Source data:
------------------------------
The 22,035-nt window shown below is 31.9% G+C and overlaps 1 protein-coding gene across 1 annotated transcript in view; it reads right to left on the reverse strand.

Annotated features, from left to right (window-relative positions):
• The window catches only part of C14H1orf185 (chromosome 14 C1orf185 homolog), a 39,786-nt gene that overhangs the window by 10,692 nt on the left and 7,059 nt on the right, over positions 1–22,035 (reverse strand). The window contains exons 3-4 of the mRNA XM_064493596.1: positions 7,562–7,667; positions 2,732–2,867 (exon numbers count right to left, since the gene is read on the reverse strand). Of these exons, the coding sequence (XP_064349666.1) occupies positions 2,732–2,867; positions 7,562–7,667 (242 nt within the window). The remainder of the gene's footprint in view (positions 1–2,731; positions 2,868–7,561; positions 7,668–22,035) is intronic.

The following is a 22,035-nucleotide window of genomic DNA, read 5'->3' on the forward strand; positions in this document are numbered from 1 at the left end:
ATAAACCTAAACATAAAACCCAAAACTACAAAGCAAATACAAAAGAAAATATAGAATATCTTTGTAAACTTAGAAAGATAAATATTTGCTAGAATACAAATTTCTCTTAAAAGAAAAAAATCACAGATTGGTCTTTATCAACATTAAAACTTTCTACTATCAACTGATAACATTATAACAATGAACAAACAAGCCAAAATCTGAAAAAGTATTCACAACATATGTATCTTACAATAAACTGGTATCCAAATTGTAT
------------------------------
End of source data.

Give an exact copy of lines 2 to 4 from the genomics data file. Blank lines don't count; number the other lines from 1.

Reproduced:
Annotated features, from left to right (window-relative positions):
• The window catches only part of C14H1orf185 (chromosome 14 C1orf185 homolog), a 39,786-nt gene that overhangs the window by 10,692 nt on the left and 7,059 nt on the right, over positions 1–22,035 (reverse strand). The window contains exons 3-4 of the mRNA XM_064493596.1: positions 7,562–7,667; positions 2,732–2,867 (exon numbers count right to left, since the gene is read on the reverse strand). Of these exons, the coding sequence (XP_064349666.1) occupies positions 2,732–2,867; positions 7,562–7,667 (242 nt within the window). The remainder of the gene's footprint in view (positions 1–2,731; positions 2,868–7,561; positions 7,668–22,035) is intronic.

The following is a 22,035-nucleotide window of genomic DNA, read 5'->3' on the forward strand; positions in this document are numbered from 1 at the left end: